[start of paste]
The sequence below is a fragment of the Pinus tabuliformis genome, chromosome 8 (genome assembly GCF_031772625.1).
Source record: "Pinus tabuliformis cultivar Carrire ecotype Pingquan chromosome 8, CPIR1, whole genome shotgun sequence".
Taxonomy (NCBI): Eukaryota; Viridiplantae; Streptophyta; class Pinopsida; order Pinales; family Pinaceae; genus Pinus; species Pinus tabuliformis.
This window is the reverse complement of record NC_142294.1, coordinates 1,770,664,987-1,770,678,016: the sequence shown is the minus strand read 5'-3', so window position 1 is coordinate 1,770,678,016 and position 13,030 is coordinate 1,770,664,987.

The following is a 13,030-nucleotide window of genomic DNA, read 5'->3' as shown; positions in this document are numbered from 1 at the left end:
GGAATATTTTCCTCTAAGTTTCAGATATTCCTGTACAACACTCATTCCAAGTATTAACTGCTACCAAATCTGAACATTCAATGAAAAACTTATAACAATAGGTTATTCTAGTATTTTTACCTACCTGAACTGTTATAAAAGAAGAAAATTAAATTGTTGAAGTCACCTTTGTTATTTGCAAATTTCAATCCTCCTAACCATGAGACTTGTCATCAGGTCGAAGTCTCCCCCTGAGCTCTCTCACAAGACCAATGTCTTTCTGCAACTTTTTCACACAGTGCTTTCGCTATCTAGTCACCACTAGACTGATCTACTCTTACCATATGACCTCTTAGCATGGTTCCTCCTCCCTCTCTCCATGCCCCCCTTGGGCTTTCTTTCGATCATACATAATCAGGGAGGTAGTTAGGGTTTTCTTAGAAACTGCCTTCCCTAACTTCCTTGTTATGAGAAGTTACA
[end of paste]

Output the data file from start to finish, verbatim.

The sequence below is a fragment of the Pinus tabuliformis genome, chromosome 8 (genome assembly GCF_031772625.1).
Source record: "Pinus tabuliformis cultivar Carrire ecotype Pingquan chromosome 8, CPIR1, whole genome shotgun sequence".
Taxonomy (NCBI): Eukaryota; Viridiplantae; Streptophyta; class Pinopsida; order Pinales; family Pinaceae; genus Pinus; species Pinus tabuliformis.
This window is the reverse complement of record NC_142294.1, coordinates 1,770,664,987-1,770,678,016: the sequence shown is the minus strand read 5'-3', so window position 1 is coordinate 1,770,678,016 and position 13,030 is coordinate 1,770,664,987.

The following is a 13,030-nucleotide window of genomic DNA, read 5'->3' as shown; positions in this document are numbered from 1 at the left end:
GGAATATTTTCCTCTAAGTTTCAGATATTCCTGTACAACACTCATTCCAAGTATTAACTGCTACCAAATCTGAACATTCAATGAAAAACTTATAACAATAGGTTATTCTAGTATTTTTACCTACCTGAACTGTTATAAAAGAAGAAAATTAAATTGTTGAAGTCACCTTTGTTATTTGCAAATTTCAATCCTCCTAACCATGAGACTTGTCATCAGGTCGAAGTCTCCCCCTGAGCTCTCTCACAAGACCAATGTCTTTCTGCAACTTTTTCACACAGTGCTTTCGCTATCTAGTCACCACTAGACTGATCTACTCTTACCATATGACCTCTTAGCATGGTTCCTCCTCCCTCTCTCCATGCCCCCCTTGGGCTTTCTTTCGATCATACATAATCAGGGAGGTAGTTAGGGTTTTCTTAGAAACTGCCTTCCCTAACTTCCTTGTTATGAGAAGTTACA